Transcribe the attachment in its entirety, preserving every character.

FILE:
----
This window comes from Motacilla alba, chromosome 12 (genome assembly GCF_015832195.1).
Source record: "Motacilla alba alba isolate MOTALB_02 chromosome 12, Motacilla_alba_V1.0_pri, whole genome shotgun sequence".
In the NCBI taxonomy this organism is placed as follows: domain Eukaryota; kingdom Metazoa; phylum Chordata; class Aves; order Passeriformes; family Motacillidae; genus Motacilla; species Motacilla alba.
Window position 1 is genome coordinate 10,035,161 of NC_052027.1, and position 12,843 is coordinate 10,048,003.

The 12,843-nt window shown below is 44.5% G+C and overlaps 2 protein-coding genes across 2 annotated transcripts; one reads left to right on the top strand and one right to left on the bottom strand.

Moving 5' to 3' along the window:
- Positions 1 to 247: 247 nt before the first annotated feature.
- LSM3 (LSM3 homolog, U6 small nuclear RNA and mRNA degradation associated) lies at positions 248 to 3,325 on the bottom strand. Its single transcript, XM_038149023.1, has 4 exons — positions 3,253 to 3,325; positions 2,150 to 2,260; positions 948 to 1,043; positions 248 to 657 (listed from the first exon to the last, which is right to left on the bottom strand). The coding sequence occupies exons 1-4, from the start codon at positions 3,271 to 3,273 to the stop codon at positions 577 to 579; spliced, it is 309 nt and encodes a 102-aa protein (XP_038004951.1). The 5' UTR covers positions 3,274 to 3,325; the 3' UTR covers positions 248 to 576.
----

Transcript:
This window comes from Motacilla alba, chromosome 12 (genome assembly GCF_015832195.1).
Source record: "Motacilla alba alba isolate MOTALB_02 chromosome 12, Motacilla_alba_V1.0_pri, whole genome shotgun sequence".
In the NCBI taxonomy this organism is placed as follows: domain Eukaryota; kingdom Metazoa; phylum Chordata; class Aves; order Passeriformes; family Motacillidae; genus Motacilla; species Motacilla alba.
Window position 1 is genome coordinate 10,035,161 of NC_052027.1, and position 12,843 is coordinate 10,048,003.

The 12,843-nt window shown below is 44.5% G+C and overlaps 2 protein-coding genes across 2 annotated transcripts; one reads left to right on the top strand and one right to left on the bottom strand.

Moving 5' to 3' along the window:
- Positions 1 to 247: 247 nt before the first annotated feature.
- LSM3 (LSM3 homolog, U6 small nuclear RNA and mRNA degradation associated) lies at positions 248 to 3,325 on the bottom strand. Its single transcript, XM_038149023.1, has 4 exons — positions 3,253 to 3,325; positions 2,150 to 2,260; positions 948 to 1,043; positions 248 to 657 (listed from the first exon to the last, which is right to left on the bottom strand). The coding sequence occupies exons 1-4, from the start codon at positions 3,271 to 3,273 to the stop codon at positions 577 to 579; spliced, it is 309 nt and encodes a 102-aa protein (XP_038004951.1). The 5' UTR covers positions 3,274 to 3,325; the 3' UTR covers positions 248 to 576.